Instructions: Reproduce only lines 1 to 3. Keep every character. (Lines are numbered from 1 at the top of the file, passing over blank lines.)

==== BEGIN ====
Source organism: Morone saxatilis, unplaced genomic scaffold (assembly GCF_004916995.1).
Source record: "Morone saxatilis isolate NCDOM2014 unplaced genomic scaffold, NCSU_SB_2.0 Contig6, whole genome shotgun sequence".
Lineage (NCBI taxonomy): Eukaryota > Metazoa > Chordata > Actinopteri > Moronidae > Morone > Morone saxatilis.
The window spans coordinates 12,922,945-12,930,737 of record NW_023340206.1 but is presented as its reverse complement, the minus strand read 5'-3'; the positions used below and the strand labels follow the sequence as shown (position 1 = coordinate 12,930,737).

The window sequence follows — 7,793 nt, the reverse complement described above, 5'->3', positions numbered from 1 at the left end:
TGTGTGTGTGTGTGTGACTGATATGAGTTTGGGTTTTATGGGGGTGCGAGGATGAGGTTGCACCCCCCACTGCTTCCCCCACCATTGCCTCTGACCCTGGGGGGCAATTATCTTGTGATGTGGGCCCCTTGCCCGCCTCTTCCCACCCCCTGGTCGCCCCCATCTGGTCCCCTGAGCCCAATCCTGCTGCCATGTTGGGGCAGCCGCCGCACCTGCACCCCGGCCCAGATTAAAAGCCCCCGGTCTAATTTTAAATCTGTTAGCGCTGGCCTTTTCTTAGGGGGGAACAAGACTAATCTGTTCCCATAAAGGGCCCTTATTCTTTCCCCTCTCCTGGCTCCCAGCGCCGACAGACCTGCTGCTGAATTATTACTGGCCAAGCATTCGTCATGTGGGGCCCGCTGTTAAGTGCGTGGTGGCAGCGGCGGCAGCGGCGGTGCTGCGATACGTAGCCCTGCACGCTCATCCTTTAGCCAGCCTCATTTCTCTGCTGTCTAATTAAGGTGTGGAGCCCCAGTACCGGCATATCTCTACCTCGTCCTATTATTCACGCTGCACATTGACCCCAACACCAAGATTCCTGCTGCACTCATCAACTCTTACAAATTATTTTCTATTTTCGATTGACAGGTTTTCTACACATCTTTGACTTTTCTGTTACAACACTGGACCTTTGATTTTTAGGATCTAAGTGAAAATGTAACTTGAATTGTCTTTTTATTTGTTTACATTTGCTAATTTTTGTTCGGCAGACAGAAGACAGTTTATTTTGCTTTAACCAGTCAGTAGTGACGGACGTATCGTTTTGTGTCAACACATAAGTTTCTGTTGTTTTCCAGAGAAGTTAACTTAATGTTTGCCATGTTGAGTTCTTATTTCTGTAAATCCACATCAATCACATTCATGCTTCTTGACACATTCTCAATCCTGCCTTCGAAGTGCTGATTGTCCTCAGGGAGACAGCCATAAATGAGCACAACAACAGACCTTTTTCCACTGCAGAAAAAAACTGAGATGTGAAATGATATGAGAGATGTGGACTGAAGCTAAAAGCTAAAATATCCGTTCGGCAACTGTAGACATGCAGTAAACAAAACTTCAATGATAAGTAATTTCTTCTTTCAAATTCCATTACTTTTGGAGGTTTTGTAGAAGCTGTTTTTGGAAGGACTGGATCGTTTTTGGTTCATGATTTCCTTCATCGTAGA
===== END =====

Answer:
Source organism: Morone saxatilis, unplaced genomic scaffold (assembly GCF_004916995.1).
Source record: "Morone saxatilis isolate NCDOM2014 unplaced genomic scaffold, NCSU_SB_2.0 Contig6, whole genome shotgun sequence".
Lineage (NCBI taxonomy): Eukaryota > Metazoa > Chordata > Actinopteri > Moronidae > Morone > Morone saxatilis.